Londoner's Diary: Scaramucci tapes: the BBC's coyness sucks

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“NOT since the tape of Charles talking about Camilla have we faced such a dilemma,” tweeted Radio 4 Today programme presenter Nick Robinson. The problem — those Scaramucci tapes. How exactly do you refer to Trump’s new communications director telling a New Yorker journalist that “I’m not Steve Bannon, I’m not trying to suck my own c**k,” as the nation spreads jam on its morning toast?

The formulation that the Today programme used this morning was that Bannon was “rather pleased with himself”. It was so bland that Sunday Times political editor Tim Shipman tweeted Nick Robinson to say that the BBC was “failing listeners”, and to ask why it couldn’t have found something better. 

But how do you discuss auto fellatio on the radio? “A reference to autoerotic something or other is surely palatable for R4 audience,” wrote Shipman. Robinson, right,  suggested another alternative. “How about reviving Peter Cook’s memorable phrase in Thorpe trial parody — ‘player of the pink oboe’?” 

Those Charles and Camilla tapes, of an intimate conversation between them to which Robinson referred, were published in 1992. Robinson tried to brush off the question of the BBC’s reporting by telling Shipman that its Scaramucci reporting was “the difference between the rough-house populism of Fleet Street & public service broadcasting”. 

Meanwhile, Today’s new editor, Sarah Sands, with characteristic diplomacy, suggested The Londoner raise itself out of the gutter and listen instead to Sam West’s reading of Siegfried Sassoon to mark the centenary of Passchendaele, also on this morning’s programme. “Much  better expressed,” she said curtly.


(Photo by Dursun Aydemir/Anadolu Agency/Getty Images) (Getty Images)

At a press conference yesterday, European Commission President  Jean-Claude Juncker was on stage with Slovakia’s Prime Minister Robert Fico, when there was a trill from a mobile phone. Juncker checked his pockets. “That’s my wife, sorry!” he said, then glanced at the phone and announced: “No, it was Mrs Merkel.” Far more terrifying than one’s wife.

Tigerish Lily and her royal naughtiness

LILY Collins, actress and daughter of Phil Collins, is fast approaching the status of Hollywood royalty. But she has a link to the real thing: she tells Vanity Fair that she once met Charles and Diana as a child, and it didn’t go well. “I was barely walking,” she recalls. 

“There are photos of me giving Princess Diana flowers and then trying to take them back from her. Apparently I was told that Prince Charles gave me a phone to play with and I proceeded to try to smack him with it. My mom was like, ‘Oh my God, we’re gonna get kicked out!’”  One hopes all has been forgiven.

Quote of the Day:


(Photo by Shirlaine Forrest/WireImage) (WireImage)

“They won’t be living with me when they’re 18-I’ve got a cruise to go on”  Tough love from Nadiya Hussein who wants her kids to learn independence 

Is this Jeremy Vine’s new ride to work?


Dave Bennet

THE Rolls-Royce Phantom VIII was dramatically unveiled at Bonham’s last night. As it costs upwards of 300K, The Londoner thinks  the exquisite vehicle might be out of our price range but Giles Taylor, the genius behind the new design, told us he can think of a few people whose budgets might stretch to it: BBC presenters, in particular those highly paid male ones. “Let’s get Jeremy Vine [to buy it],” joked Giles. “He did it so well on his bike,” mocking his poor-man-on-the- pedals routine. “Then we find out he’s on over £700,000!”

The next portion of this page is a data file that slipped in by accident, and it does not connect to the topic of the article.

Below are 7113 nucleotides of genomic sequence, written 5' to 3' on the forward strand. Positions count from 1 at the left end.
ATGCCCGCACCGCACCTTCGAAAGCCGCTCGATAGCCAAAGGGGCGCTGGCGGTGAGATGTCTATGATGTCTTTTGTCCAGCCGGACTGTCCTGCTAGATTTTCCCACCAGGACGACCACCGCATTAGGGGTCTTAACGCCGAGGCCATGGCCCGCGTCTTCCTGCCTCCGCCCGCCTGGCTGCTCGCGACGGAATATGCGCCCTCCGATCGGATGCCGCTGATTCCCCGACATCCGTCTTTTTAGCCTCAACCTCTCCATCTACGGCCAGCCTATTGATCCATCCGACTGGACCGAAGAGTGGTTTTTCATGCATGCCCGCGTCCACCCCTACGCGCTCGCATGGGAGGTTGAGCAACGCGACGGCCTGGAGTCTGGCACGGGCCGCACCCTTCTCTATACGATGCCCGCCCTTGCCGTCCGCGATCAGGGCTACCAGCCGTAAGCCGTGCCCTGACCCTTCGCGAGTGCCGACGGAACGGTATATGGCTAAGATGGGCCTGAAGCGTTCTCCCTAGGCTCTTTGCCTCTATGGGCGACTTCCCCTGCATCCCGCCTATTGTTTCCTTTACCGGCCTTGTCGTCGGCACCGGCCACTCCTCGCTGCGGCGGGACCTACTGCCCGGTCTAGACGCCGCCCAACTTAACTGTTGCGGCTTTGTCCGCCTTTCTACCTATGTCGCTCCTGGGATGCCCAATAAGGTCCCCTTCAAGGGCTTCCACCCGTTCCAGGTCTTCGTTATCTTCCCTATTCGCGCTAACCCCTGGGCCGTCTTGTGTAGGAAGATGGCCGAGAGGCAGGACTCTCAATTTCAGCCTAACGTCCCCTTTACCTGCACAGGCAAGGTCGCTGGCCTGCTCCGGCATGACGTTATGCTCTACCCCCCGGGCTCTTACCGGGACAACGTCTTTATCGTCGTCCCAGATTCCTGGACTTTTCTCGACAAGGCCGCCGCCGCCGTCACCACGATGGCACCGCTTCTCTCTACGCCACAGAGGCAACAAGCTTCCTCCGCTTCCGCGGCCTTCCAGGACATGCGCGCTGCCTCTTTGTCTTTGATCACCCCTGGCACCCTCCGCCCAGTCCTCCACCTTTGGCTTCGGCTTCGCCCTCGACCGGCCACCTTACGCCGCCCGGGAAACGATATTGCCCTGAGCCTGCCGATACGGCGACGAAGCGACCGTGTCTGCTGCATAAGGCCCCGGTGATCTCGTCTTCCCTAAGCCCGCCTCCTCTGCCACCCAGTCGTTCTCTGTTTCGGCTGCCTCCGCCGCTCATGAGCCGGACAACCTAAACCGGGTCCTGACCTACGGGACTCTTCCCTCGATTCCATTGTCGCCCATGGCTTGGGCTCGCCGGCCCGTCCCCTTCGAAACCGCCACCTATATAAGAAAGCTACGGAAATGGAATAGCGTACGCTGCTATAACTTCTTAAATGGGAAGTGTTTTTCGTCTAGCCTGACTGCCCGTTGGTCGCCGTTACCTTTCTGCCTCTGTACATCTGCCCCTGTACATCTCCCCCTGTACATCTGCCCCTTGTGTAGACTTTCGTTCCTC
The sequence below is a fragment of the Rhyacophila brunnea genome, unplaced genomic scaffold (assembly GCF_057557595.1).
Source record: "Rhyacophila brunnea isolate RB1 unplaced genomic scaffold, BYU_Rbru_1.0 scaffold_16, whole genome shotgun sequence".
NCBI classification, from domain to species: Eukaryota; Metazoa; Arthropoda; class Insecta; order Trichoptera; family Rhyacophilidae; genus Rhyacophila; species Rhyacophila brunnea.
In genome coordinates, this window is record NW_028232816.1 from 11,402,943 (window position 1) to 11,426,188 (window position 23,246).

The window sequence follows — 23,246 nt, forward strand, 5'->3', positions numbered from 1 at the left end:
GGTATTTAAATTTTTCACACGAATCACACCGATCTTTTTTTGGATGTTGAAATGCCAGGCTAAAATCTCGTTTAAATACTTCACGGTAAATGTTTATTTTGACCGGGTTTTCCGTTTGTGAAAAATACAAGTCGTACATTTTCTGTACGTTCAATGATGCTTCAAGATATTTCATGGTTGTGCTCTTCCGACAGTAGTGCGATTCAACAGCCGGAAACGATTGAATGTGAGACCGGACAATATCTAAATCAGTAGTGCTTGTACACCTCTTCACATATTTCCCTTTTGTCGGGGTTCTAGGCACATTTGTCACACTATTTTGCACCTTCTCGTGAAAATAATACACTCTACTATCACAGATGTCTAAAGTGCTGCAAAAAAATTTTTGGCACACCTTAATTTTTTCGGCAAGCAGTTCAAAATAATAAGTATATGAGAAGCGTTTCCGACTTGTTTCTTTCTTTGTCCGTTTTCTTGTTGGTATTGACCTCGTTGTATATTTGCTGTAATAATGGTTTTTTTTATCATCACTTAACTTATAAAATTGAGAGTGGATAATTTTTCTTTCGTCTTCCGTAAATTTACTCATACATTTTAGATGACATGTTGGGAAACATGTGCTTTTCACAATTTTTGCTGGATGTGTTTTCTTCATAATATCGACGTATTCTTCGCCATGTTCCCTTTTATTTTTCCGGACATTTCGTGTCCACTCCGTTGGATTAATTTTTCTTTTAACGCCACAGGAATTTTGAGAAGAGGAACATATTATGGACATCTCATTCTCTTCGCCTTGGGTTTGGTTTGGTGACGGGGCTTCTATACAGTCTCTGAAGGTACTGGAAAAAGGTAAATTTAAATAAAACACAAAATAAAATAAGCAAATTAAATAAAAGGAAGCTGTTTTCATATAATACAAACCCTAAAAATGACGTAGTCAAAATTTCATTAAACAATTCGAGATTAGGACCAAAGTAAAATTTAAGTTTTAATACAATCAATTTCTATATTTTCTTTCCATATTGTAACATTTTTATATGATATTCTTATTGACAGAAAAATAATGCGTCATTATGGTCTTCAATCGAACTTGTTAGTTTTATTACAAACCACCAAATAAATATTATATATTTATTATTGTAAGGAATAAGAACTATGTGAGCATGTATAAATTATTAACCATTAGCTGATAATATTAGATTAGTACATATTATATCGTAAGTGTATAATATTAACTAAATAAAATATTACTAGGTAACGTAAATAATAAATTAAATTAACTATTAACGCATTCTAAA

THE everyday sages of the London Underground staff are at it again. Talk Radio presenter Julia Hartley-Brewer has uploaded a picture on her Twitter account  of the message written on the whiteboard at  her local Tube station this morning. Under the heading  “Service Information”. Scrawled in marker pen,  it reads: “Some day you can  see the light at the end of the tunnel. Other days it’s a train.”

Rachel goes gender fluid


Alan Davidson

THE Tories announced last week that citizens of the United Kingdom can choose whichever gender they wish to identify as. Rachel Johnson, it seems, is keen for a change. 

Having visited historic almshouse The Charterhouse in Smithfield recently, the sister of Boris Johnson, right, writes in The Oldie magazine that when she retires she hopes to become one of the Charterhouse Brothers, now that they have opened their doors to women. 

“After lunch we have coffee in the buttery and discuss what the lady residents should be called,” she explains. “Siblings, Sisters, Graces, are all mentioned. I say I think they should be called Brothers. Indeed, when I move in, I will insist on it.”

But why not stick with Sisters? “The late Jeremy Lewis once introduced me at an Oldie literary lunch as ‘The Editor of The Lady and Boris’s brother’. Both, at the time, were highly inaccurate (I’d left The Lady several years earlier). Jeremy’s words were in fact prophetic if, as I intend, I do end my days in peace in the cloistered calm of The Charterhouse.”

‘Why is Scaramouche, Scaramouche, will you do the fandango looping in my head’

Buzzfeed’s Aisha S Gani provides the tune for today’s news from the United States 

Musical tastes of the day:


Photographer: Simon Dawson/Bloomberg via Getty Images (Bloomberg via Getty Images)

Chancellor Philip Hammond says he wants a “status quo” Brexit transition. And yet we always thought he was a Goth.

Mick can’t get no satisfaction…


(Photo by Lorne Thomson/Getty Images) (Getty Images)

JUST released, a new song from Mick Jagger called England Lost on which he is  joined by Skepta —  pictured above in the studio together. The reviews haven’t all been positive. “A travesty of British sound,” is what VICE’s Noisey calls it.

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